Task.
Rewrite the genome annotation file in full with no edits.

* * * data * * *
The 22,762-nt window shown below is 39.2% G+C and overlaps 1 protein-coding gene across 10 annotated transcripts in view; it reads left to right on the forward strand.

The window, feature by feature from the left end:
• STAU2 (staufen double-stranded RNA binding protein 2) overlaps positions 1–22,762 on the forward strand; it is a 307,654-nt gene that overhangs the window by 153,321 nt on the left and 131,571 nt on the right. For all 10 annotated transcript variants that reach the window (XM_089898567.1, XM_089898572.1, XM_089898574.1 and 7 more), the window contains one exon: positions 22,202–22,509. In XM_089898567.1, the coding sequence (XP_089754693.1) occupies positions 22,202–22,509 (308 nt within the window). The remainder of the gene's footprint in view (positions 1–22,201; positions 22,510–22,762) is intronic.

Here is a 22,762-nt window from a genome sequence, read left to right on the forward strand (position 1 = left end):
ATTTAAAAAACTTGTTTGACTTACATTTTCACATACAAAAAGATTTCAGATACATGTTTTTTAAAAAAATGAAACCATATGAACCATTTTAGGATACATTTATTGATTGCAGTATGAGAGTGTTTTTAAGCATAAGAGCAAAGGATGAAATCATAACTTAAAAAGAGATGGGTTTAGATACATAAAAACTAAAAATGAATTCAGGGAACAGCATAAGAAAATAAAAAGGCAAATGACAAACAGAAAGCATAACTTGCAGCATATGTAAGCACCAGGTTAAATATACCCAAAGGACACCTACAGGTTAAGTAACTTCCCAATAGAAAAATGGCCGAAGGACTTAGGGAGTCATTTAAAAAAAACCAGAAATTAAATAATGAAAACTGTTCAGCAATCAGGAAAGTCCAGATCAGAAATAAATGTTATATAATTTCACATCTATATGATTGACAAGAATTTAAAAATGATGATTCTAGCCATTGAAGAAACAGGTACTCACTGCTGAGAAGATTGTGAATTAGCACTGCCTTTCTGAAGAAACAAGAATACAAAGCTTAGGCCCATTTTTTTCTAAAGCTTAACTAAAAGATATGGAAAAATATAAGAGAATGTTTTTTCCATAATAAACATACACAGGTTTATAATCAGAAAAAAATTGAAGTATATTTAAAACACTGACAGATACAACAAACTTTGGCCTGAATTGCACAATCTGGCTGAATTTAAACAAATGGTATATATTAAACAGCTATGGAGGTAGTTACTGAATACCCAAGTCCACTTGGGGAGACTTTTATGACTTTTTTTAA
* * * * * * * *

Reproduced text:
The 22,762-nt window shown below is 39.2% G+C and overlaps 1 protein-coding gene across 10 annotated transcripts in view; it reads left to right on the forward strand.

The window, feature by feature from the left end:
• STAU2 (staufen double-stranded RNA binding protein 2) overlaps positions 1–22,762 on the forward strand; it is a 307,654-nt gene that overhangs the window by 153,321 nt on the left and 131,571 nt on the right. For all 10 annotated transcript variants that reach the window (XM_089898567.1, XM_089898572.1, XM_089898574.1 and 7 more), the window contains one exon: positions 22,202–22,509. In XM_089898567.1, the coding sequence (XP_089754693.1) occupies positions 22,202–22,509 (308 nt within the window). The remainder of the gene's footprint in view (positions 1–22,201; positions 22,510–22,762) is intronic.

Here is a 22,762-nt window from a genome sequence, read left to right on the forward strand (position 1 = left end):
ATTTAAAAAACTTGTTTGACTTACATTTTCACATACAAAAAGATTTCAGATACATGTTTTTTAAAAAAATGAAACCATATGAACCATTTTAGGATACATTTATTGATTGCAGTATGAGAGTGTTTTTAAGCATAAGAGCAAAGGATGAAATCATAACTTAAAAAGAGATGGGTTTAGATACATAAAAACTAAAAATGAATTCAGGGAACAGCATAAGAAAATAAAAAGGCAAATGACAAACAGAAAGCATAACTTGCAGCATATGTAAGCACCAGGTTAAATATACCCAAAGGACACCTACAGGTTAAGTAACTTCCCAATAGAAAAATGGCCGAAGGACTTAGGGAGTCATTTAAAAAAAACCAGAAATTAAATAATGAAAACTGTTCAGCAATCAGGAAAGTCCAGATCAGAAATAAATGTTATATAATTTCACATCTATATGATTGACAAGAATTTAAAAATGATGATTCTAGCCATTGAAGAAACAGGTACTCACTGCTGAGAAGATTGTGAATTAGCACTGCCTTTCTGAAGAAACAAGAATACAAAGCTTAGGCCCATTTTTTTCTAAAGCTTAACTAAAAGATATGGAAAAATATAAGAGAATGTTTTTTCCATAATAAACATACACAGGTTTATAATCAGAAAAAAATTGAAGTATATTTAAAACACTGACAGATACAACAAACTTTGGCCTGAATTGCACAATCTGGCTGAATTTAAACAAATGGTATATATTAAACAGCTATGGAGGTAGTTACTGAATACCCAAGTCCACTTGGGGAGACTTTTATGACTTTTTTTAA